Feed Winter Wellness With Nutrition-Packed Dishes

Check out these hearty and healthy recipes to keep you warm and nourished all winter long.
By aha insurance - Nov 27, 2020

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Everyone has their favourite comfort foods to look forward to at the end of a cold day. With the official start of winter fast approaching, it’s time to enjoy soups, stews, chillis, casseroles, savoury pies and other warm dishes requiring baking or stove-top cooking.

We have menu suggestions that use tasty everyday ingredients and add to your vitamin and mineral intake to keep you going strong all winter long, without sacrificing flavour, or prescribing a cold salad for dinner when the temperature dips below zero, of course.

Squash Your Hunger

Did you know that all varieties of winter squash pack a potent nutritional punch? Winter squash is an excellent source of fibre, minerals like potassium, magnesium and calcium, as well as vitamins including folate (B9), vitamin C and beta-carotene, which the body converts into vitamin A. When it comes to the most nutrient-dense types of squash, acorn and butternut squash take first and second place, meaning these ingredients are an excellent jumping-off point for healthy winter meal inspiration.

You can pair acorn and butternut squash with a wide variety of proteins including, meats, cheeses, veggies and legumes, for a warm and well-rounded winter meal.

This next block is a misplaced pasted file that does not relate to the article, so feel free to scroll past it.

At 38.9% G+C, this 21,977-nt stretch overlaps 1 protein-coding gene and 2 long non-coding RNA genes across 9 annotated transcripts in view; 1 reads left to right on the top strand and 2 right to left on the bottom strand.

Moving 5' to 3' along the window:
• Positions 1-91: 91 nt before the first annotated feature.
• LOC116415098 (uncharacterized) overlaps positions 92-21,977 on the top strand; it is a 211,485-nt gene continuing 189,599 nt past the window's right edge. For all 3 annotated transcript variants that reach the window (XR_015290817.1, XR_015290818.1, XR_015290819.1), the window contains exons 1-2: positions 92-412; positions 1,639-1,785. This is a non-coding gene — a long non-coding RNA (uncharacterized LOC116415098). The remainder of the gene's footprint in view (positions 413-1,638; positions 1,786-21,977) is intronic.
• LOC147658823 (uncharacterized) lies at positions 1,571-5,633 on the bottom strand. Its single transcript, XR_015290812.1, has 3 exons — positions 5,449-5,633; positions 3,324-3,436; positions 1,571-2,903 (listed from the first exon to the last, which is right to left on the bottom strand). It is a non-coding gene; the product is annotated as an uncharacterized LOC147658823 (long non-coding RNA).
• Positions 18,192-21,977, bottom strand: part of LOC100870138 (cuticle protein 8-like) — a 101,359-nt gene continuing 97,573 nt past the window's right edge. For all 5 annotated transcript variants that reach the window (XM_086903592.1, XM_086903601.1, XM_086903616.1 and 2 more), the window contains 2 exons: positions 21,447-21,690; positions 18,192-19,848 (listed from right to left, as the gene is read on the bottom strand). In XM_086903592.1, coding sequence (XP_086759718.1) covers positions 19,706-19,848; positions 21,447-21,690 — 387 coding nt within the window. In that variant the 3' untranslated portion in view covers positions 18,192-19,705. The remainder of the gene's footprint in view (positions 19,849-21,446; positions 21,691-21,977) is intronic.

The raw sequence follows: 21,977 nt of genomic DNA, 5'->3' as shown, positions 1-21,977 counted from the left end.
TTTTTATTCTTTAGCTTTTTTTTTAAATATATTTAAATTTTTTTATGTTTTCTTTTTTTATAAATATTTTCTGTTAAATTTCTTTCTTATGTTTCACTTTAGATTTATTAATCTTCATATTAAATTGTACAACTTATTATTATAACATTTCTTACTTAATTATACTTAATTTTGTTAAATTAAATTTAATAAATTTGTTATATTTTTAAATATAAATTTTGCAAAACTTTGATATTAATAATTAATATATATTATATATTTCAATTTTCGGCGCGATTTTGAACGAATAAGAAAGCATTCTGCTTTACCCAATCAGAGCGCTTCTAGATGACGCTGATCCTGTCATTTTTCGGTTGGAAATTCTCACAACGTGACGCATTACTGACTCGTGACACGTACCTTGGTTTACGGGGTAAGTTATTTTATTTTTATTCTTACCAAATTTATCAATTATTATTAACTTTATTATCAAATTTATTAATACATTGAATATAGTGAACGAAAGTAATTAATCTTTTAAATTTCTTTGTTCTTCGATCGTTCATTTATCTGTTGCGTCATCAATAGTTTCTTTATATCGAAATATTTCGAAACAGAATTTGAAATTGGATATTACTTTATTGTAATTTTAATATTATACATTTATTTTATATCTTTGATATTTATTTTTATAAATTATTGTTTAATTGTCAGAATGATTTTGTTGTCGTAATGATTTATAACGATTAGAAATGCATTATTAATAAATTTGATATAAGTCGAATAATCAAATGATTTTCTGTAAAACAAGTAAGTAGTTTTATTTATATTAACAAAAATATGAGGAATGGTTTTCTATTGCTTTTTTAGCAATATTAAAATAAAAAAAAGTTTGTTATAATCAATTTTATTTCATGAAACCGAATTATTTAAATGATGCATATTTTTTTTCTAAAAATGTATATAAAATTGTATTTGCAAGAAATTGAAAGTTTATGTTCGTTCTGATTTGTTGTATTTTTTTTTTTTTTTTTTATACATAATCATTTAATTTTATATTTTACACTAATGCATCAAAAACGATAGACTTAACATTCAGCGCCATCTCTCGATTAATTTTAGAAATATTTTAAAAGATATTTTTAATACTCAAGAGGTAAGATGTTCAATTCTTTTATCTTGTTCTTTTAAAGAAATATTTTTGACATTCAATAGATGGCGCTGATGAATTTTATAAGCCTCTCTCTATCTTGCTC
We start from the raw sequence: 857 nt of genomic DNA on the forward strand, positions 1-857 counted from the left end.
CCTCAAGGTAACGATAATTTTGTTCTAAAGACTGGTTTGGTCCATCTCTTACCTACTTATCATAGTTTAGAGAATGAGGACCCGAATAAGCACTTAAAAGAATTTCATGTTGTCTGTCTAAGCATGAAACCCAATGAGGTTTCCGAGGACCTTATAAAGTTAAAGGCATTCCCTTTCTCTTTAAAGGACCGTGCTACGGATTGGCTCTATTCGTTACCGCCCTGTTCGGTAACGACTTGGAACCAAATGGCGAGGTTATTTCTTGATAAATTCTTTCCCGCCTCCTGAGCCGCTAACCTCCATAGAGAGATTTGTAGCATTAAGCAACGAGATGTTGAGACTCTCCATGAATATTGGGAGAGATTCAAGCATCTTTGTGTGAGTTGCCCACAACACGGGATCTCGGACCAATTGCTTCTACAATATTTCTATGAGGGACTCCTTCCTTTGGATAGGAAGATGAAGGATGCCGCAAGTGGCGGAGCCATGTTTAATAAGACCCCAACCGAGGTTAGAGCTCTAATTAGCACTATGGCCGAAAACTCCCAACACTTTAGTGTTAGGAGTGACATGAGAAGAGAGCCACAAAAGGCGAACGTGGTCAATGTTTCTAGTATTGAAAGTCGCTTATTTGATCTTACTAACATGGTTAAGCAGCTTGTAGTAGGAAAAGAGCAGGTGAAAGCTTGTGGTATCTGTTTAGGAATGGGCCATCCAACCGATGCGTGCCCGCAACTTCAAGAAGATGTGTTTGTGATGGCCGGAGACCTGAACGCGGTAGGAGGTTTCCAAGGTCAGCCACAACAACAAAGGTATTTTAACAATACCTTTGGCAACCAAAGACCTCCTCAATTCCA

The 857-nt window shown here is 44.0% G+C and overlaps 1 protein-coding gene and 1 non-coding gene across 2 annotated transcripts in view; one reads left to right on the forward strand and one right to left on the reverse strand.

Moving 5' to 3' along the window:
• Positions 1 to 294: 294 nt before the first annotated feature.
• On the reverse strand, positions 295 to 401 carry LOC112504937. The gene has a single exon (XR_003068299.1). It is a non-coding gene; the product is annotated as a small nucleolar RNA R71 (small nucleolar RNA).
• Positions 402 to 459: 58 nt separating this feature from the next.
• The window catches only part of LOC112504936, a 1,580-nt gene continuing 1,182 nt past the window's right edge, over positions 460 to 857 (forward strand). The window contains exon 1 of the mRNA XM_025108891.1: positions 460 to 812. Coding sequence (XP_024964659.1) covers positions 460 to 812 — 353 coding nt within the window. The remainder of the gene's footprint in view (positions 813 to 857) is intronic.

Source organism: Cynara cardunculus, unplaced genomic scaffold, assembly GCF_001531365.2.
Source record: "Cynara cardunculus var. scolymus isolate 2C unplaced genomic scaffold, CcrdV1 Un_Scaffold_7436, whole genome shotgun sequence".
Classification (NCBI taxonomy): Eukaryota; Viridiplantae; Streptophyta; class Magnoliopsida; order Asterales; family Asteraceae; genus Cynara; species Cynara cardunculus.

Are you looking for an easy way to cook kale and add more vitamin K to your diet? Try cooking up this 1-pot butternut squash quinoa chilli from Minimalist Baker.

This recipe for Jamaican peanut stew uses acorn or butternut squash, yellow squash, and zucchini, which is also a member of the squash family.

While including superfood squash varieties in your diet is excellent, your body still loves to get nutrition from a healthy array of fruits and veggies. Your “tomatoes are a fruit,” pointing out friends will note that squash is technically a fruit – so you can add even more fruit to your diet by mastering the preparation of spaghetti squash.

Dish Out Another Serving of Beta-Carotene With Sweet Potatoes

The orange colour of common sweet potato varieties hints that they are also good sources of the vitamin A producing antioxidant beta-carotene. While they have similar nutrient profiles, butternut squash is lower in calories, carbs and sugar than sweet potatoes. However, sweet potatoes contain higher amounts of protein and fibre. In contrast, butternuts offer additional vitamin E and calcium. Most importantly, though, like squash, sweet potatoes are good for you and have the versatility to be used in so many satisfying warm meals, for example: 

While sweet potatoes get a lot of praise for their nutritional value, a humble baked-potato contains more potassium than a sweet potato or even a banana. Furthermore, red, white, and russet potatoes are more nutrient-dense than their distant orange relatives. More proof that foods don’t have to be labelled “super” to be part of a healthy home-cooked meal! Go ahead and add some delicious red potato recipes to your holiday dinners.